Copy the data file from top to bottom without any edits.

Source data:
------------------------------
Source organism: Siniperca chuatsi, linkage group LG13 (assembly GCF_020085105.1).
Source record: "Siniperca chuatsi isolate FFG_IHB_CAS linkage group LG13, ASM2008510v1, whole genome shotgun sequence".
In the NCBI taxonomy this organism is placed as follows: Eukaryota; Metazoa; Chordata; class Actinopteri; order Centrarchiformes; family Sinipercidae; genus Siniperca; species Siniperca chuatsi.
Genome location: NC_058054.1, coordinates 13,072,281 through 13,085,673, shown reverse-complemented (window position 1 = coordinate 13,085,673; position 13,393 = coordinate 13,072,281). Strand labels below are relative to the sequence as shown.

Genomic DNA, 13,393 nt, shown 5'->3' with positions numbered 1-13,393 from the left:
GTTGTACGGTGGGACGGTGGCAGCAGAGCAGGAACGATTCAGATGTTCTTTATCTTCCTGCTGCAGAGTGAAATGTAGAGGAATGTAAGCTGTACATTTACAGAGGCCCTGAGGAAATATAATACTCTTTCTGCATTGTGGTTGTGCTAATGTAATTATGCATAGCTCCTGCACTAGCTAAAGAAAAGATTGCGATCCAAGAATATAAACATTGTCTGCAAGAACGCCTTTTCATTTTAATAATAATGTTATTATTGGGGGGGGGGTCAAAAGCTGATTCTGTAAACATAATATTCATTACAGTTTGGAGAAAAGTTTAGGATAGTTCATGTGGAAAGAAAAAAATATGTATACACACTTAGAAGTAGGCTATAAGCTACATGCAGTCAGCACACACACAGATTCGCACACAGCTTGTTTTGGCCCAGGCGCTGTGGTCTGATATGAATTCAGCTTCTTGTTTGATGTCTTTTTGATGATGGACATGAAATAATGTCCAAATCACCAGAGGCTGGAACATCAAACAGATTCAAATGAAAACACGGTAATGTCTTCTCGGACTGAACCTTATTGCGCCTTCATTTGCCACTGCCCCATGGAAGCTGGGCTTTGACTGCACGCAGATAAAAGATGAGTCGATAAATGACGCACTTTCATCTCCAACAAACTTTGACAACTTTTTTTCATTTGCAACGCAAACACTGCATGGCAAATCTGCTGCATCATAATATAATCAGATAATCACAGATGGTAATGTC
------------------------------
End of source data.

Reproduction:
Source organism: Siniperca chuatsi, linkage group LG13 (assembly GCF_020085105.1).
Source record: "Siniperca chuatsi isolate FFG_IHB_CAS linkage group LG13, ASM2008510v1, whole genome shotgun sequence".
In the NCBI taxonomy this organism is placed as follows: Eukaryota; Metazoa; Chordata; class Actinopteri; order Centrarchiformes; family Sinipercidae; genus Siniperca; species Siniperca chuatsi.
Genome location: NC_058054.1, coordinates 13,072,281 through 13,085,673, shown reverse-complemented (window position 1 = coordinate 13,085,673; position 13,393 = coordinate 13,072,281). Strand labels below are relative to the sequence as shown.

Genomic DNA, 13,393 nt, shown 5'->3' with positions numbered 1-13,393 from the left:
GTTGTACGGTGGGACGGTGGCAGCAGAGCAGGAACGATTCAGATGTTCTTTATCTTCCTGCTGCAGAGTGAAATGTAGAGGAATGTAAGCTGTACATTTACAGAGGCCCTGAGGAAATATAATACTCTTTCTGCATTGTGGTTGTGCTAATGTAATTATGCATAGCTCCTGCACTAGCTAAAGAAAAGATTGCGATCCAAGAATATAAACATTGTCTGCAAGAACGCCTTTTCATTTTAATAATAATGTTATTATTGGGGGGGGGGTCAAAAGCTGATTCTGTAAACATAATATTCATTACAGTTTGGAGAAAAGTTTAGGATAGTTCATGTGGAAAGAAAAAAATATGTATACACACTTAGAAGTAGGCTATAAGCTACATGCAGTCAGCACACACACAGATTCGCACACAGCTTGTTTTGGCCCAGGCGCTGTGGTCTGATATGAATTCAGCTTCTTGTTTGATGTCTTTTTGATGATGGACATGAAATAATGTCCAAATCACCAGAGGCTGGAACATCAAACAGATTCAAATGAAAACACGGTAATGTCTTCTCGGACTGAACCTTATTGCGCCTTCATTTGCCACTGCCCCATGGAAGCTGGGCTTTGACTGCACGCAGATAAAAGATGAGTCGATAAATGACGCACTTTCATCTCCAACAAACTTTGACAACTTTTTTTCATTTGCAACGCAAACACTGCATGGCAAATCTGCTGCATCATAATATAATCAGATAATCACAGATGGTAATGTC